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Take this program as an example:

class Piece
{
public:
    Piece(bool color);

protected:
    bool color;
};

Piece::Piece(bool color)
{
    this->color = color;
}

//-----------------------------

class King : public Piece
{
public:
    King(bool color);
};

King::King(bool color) : Piece(color)
{
    // empty
}

//-----------------------------

class Tile
{
public:
    // constructors/destructors
    Tile(Piece * ppiece, int rrow, int ccol);
    ~Tile();

private:
    Piece * piece;
    int row, col;

};

Tile::Tile(Piece * ppiece, int rrow, int ccol)
{
    this->ppiece = piece;
    this->row = rrow;
    this->col = ccol;
}

//---------------------------

int main() 
{
    Tile * tile = new Tile(new King(0), 1, 1);
}

In the function main() I declare a new King and pass it to the Tile constructor. How can I delete the King object I created?

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4 Answers 4

up vote 5 down vote accepted

As written, the Tile Constructor receives the new King as parameter ppiece.

The Tile Constructor then doesn't do anything with ppiece, and the memory is cannot be freed. It is "leaked".

Given that Tile has a member piece, I'd suggest assigning it there:

Tile::Tile(Piece * ppiece, int rrow, int ccol)
{
    this->row = rrow;
    this->col = ccol;
    this->piece = ppiece;
}

Then you can later free it in the Tile destructor:

Tile::~Tile()
{
    delete piece;
}
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Sorry, I originally meant to assign ppiece to piece as you have done. I will change that in the question. Thank you for your answer, this answers my question. –  Austin Moore Mar 11 '12 at 6:08
    
Is there a reason you're assigning inside the constructor body instead of using an initializer list? –  DCoder Mar 11 '12 at 6:11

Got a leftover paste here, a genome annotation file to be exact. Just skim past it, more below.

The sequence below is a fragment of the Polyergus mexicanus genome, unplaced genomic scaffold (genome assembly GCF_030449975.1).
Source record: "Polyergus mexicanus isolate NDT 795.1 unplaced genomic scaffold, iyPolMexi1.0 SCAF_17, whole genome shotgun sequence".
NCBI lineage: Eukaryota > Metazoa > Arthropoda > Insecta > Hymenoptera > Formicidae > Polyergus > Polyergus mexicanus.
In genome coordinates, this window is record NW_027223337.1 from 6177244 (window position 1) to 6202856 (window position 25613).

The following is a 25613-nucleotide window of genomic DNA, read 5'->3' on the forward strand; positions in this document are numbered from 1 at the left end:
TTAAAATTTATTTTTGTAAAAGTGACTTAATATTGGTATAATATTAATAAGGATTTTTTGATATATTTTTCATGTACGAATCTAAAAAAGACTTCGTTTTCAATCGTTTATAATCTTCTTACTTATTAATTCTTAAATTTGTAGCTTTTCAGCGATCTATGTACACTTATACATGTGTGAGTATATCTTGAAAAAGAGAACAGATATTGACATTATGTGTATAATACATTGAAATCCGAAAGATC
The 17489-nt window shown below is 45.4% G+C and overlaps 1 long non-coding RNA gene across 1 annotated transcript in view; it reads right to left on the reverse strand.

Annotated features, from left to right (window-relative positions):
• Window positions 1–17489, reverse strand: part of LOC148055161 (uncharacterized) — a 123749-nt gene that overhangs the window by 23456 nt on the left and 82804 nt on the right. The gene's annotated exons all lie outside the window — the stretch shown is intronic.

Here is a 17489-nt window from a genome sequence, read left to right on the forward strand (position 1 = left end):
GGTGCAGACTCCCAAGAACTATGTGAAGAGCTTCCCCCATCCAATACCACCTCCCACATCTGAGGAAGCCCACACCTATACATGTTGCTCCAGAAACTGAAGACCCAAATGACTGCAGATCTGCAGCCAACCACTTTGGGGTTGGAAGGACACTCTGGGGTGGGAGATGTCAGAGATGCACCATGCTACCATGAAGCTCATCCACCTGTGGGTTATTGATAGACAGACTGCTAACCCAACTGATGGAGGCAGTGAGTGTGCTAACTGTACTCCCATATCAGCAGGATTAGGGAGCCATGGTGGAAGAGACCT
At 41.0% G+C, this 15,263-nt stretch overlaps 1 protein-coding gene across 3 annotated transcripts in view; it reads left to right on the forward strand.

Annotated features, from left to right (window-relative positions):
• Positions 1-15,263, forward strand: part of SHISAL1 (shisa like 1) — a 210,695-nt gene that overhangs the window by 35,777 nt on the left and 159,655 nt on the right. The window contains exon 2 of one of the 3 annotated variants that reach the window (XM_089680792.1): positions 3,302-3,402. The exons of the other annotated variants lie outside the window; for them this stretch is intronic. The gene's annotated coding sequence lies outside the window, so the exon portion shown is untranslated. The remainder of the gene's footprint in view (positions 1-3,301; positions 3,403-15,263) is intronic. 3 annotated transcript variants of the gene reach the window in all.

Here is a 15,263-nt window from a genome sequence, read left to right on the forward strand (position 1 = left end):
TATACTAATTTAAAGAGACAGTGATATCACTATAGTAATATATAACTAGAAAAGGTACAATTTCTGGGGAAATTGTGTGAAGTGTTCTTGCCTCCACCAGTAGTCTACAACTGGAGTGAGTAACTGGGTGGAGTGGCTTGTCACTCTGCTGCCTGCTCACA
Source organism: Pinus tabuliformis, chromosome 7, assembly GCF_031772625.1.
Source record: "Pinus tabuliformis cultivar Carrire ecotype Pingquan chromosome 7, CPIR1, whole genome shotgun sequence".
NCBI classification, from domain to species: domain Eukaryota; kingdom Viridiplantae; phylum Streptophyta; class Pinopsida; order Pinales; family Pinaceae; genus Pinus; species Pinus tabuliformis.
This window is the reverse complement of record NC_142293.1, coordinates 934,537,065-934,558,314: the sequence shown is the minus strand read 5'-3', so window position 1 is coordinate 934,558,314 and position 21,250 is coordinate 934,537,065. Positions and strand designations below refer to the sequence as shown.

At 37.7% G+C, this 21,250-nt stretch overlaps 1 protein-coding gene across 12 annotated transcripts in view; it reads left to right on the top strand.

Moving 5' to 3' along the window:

I'm assigning inside the body, because I'm continuing the original code-style. (Don't re-write everything when modifying someone else's code). I don't know why the OP wrote it the way they did, however. –  abelenky Mar 11 '12 at 13:10

There are several good answers already, but I thought I'd at least mention this... The topic may be too advanced for you at the moment, but at some point it's definitely worth learning about "smart" pointers. Boost::shared_ptr is a good place to start. Also std::unique_ptr.

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I would recommend keeping all of the pieces in their own array outside of the Tile set, creating and deleting them at the same level.

However, if that is impossible. I would say delete it if the piece is removed from the tiles.

Also, have a function that clears your tile set, that iterates through and deletes the pieces on that tile.

You could also make it part of ~Tile(), but I personally dislike creating/deleting at different levels.

If you go with the destructor, be careful about keeping pointers to the piece outside of the Tile.

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There really is no need to use new and delete in the first place (C++ isn't Java). You can treat the class objects as values, much like you do with an int.

class Tile
{
public:
    // constructors/destructors
    Tile(Piece ppiece, int rrow, int ccol);
    ~Tile();

private:
    Piece piece;
    int row, col;

};

Tile::Tile(Piece ppiece, int rrow, int ccol)
{
    this->ppiece = piece;
    this->row = rrow;
    this->col = ccol;
}

//---------------------------

int main() 
{
    Tile tile(King(0), 1, 1);
}

No new, no delete, no problem.

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